The most extensive analysis of its kind shows how butterfly and insect chromosomes have remained largely unchanged since their last common ancestor 250 million years ago. This stability exists despite the incredible diversity seen today in wing patterns, sizes and caterpillar shapes of more than 160,000 species worldwide.

Researchers at the Wellcome-Saenger Institute and their colleagues at the University of Edinburgh analyzed and compared more than 200 high-quality chromosome-level genomes in butterflies and moths to better understand their evolutionary history.

They further revealed rare groups of species that break these genetic rules and undergo genetic rearrangements, including chromosome fusion — where two chromosomes join — and fission — where one chromosome splits.

The results were published today (February 21). Nature Ecology and Evolution, highlighted the tight constraints governing genome evolution in these ecologically important insects. They also offer insight into the factors that have enabled selected species to defy these rules of evolution. These insights can inform and enhance conservation efforts by guiding targeted strategies, monitoring ecosystem health, adapting to climate change, and incorporating genetic information into broader conservation initiatives.

This work is part of the Darwin Tree of Life project.1which aims to sequence all 70,000 species in the UK and Ireland, and collaborates with the larger Earth Biogenome Project to sequence all 1.6 million named species on Earth.2.

The study raises broader questions about how chromosomal changes shape biodiversity over time. Researchers will continue focused efforts to sequence all 11,000 European butterfly and insect species as part of the newly launched Project Psyche.3.

Butterflies and moths – collectively known as Lepidoptera – represent 10 percent of all described animal species and are very important pollinators and herbivores in many ecosystems.

In this new study, Wellcome-Singer Institute researchers and their colleagues set out to understand the processes driving the evolution of the chromosomes of this highly diverse group.

They identified 32 ancestral chromosome building blocks, named “marine elements” after the 17th-century entomologist Maria Sibylla Marian, that since their last common ancestor 250 million years ago, most butterflies and are maintained across insect species.

Except for an ancient fusion event between the two chromosomes that led to the 31 chromosomes seen in most species today.4, the chromosomes of most extant species correspond directly to these ancestral merian elements. The team found that not only were the chromosomes incredibly stable, but so was the order of genes within them.

The team found some species with minor changes, mainly involving fusions of short autosomes5 and sex chromosomes. This highlights the role of chromosome length as a driver of evolutionary change.

However, researchers discovered a rare subset of species such as blue butterflies — Lysandra — and a group consisting of cabbage white butterflies — Perez – which has denied these constraints of genome structure. These groups underwent extensive chromosomal rearrangements, including chromosome breakage, and large-scale rearrangements by fission and fusion.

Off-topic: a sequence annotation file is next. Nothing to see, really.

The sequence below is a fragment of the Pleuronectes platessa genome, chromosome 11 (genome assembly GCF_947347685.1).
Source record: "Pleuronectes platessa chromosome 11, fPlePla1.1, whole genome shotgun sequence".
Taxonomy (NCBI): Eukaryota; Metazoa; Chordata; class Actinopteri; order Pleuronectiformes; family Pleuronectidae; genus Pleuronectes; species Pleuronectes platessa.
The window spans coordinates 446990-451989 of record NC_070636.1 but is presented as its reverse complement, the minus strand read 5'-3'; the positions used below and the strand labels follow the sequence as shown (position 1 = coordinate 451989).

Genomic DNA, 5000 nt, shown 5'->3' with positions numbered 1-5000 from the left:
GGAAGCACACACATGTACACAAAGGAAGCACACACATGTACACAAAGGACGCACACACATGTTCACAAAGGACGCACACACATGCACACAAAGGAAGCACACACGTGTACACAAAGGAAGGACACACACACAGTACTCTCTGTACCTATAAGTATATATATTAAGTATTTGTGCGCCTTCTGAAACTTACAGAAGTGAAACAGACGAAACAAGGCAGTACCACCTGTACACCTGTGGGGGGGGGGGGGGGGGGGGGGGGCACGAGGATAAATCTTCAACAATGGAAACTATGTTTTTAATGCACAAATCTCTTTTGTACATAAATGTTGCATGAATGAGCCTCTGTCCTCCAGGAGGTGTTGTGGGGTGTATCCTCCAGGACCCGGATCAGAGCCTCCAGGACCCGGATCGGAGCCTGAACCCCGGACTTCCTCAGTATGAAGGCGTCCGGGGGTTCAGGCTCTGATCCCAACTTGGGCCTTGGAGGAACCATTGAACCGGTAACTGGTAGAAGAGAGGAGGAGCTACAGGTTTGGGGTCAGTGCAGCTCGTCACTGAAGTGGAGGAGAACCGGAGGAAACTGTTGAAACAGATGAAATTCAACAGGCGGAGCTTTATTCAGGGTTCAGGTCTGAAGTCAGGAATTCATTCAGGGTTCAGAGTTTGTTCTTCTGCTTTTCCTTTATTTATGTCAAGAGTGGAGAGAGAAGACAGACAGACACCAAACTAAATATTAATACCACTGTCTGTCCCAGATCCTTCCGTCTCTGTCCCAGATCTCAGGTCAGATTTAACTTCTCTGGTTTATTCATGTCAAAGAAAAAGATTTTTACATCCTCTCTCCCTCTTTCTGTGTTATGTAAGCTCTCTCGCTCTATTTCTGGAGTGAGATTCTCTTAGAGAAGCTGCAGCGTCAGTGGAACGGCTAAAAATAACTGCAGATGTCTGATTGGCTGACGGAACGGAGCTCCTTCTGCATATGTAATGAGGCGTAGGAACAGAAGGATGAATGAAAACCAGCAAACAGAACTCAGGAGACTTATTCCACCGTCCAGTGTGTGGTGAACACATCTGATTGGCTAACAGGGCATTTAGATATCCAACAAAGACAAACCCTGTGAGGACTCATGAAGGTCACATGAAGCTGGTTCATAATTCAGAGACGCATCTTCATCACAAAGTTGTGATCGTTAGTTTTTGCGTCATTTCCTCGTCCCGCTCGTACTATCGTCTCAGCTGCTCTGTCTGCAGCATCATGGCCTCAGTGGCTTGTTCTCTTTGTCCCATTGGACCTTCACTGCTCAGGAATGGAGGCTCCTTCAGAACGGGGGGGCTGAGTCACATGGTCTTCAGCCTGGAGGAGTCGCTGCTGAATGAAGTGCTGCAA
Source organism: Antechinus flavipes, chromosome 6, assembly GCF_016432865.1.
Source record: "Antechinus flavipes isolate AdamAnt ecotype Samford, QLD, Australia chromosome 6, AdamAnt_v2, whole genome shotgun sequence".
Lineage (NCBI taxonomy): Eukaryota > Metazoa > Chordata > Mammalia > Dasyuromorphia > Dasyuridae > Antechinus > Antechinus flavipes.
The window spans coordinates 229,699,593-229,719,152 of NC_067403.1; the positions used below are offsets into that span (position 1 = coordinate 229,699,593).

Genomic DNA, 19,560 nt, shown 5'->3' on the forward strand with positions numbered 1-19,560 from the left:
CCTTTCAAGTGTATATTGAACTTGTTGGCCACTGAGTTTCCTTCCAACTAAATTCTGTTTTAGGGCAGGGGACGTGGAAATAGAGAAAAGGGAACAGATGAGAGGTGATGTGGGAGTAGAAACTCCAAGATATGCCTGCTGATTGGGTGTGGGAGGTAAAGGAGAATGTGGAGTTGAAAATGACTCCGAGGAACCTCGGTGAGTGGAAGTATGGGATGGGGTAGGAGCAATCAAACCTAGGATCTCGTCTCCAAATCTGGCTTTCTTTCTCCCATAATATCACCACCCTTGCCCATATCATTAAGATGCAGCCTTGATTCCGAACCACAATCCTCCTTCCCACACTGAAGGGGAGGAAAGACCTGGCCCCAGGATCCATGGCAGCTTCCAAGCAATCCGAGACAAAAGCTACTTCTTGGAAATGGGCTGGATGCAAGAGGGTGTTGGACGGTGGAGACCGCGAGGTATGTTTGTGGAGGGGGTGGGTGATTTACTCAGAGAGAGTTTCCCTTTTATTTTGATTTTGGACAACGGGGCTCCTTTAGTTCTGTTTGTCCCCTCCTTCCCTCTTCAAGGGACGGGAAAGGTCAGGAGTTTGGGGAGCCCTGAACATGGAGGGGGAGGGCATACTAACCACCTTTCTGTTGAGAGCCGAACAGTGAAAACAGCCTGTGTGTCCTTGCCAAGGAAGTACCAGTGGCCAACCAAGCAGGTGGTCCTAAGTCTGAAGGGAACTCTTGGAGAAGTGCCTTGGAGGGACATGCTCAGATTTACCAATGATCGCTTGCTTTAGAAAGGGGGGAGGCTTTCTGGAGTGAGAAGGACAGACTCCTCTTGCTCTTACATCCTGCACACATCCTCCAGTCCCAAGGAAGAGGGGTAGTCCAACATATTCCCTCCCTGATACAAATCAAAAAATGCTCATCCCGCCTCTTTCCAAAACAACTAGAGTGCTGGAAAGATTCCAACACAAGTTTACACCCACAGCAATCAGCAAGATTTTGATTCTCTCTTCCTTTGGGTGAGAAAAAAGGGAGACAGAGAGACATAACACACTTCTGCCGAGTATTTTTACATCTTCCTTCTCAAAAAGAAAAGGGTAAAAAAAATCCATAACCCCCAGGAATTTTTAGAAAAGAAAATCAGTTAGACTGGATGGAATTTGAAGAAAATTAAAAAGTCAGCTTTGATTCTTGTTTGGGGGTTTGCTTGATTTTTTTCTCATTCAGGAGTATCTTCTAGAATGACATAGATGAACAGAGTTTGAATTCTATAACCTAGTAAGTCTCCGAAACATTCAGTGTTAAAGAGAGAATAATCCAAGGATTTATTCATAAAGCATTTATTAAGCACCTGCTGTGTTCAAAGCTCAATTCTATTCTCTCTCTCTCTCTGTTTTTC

This work adds to the understanding of the factors that lead to genetic diversity within these insects. It can guide conservation and conservation efforts for the unique challenges associated with climate change and for specific species facing climate change.

Charlotte Wright, first author of the study at the Wellcome Sanger Institute, said: “The chromosomes of most butterflies and moths living today can be directly traced back to 32 ancestral marine elements that existed 250 million years ago. Surprisingly, even though species are diversifying widely, their chromosomes are remarkably intact. This challenges the idea that stable chromosomes can limit species diversity. In fact, this trait builds diversity. “There may be a basis for this. We hope to find clues in those rare groups that have avoided these rules.”

Professor Mark Blaxter, senior author of the study and head of the Tree of Life Program at the Wellcome Sanger Institute, said: “Studies like this, which allow us to understand these evolutionary processes, are only possible with measures like Darwin’s tree. Life project that produces high-quality, publicly available genome assemblies. We are expanding these efforts in Project Psyche, which aims to map all 11,000 butterfly and insect species in Europe with colleagues across the continent. As important pollinators, herbivores, and food sources for diverse ecosystems, as well as powerful indicators of ecosystem health, Project Psyche’s deeper understanding of butterfly and insect biology on adaptation and hypothesis for biodiversity conservation. It will inform future studies.”


  1. The work is part of the Darwin Tree of Life project which aims to sequence the genomes of 70,000 species of eukaryotic organisms in the UK and Ireland. It is the collaboration between biodiversity, genomics and analysis partners that is changing the way we approach biology, conservation and biotechnology.
  2. The Earth Biogenome Project is a global network of initiatives and institutions with the goal of eventually sequencing all 1.6 million named species on the planet, in order to find solutions for biodiversity conservation.
  3. Project Psyche will sequence the genomes of all 11,000 European lepidopteran species, helping to drive conservation, conservation and innovation.
  4. This occurred at the evolutionary branch that resulted in the Ditrysia, the most diverse group of Lepidoptera, containing 98 percent of all described species of butterflies and moths.
  5. Autosomes are asexual chromosomes that contain genetic information that affects traits such as color and arm pattern, which are different from those that determine the insect’s sex.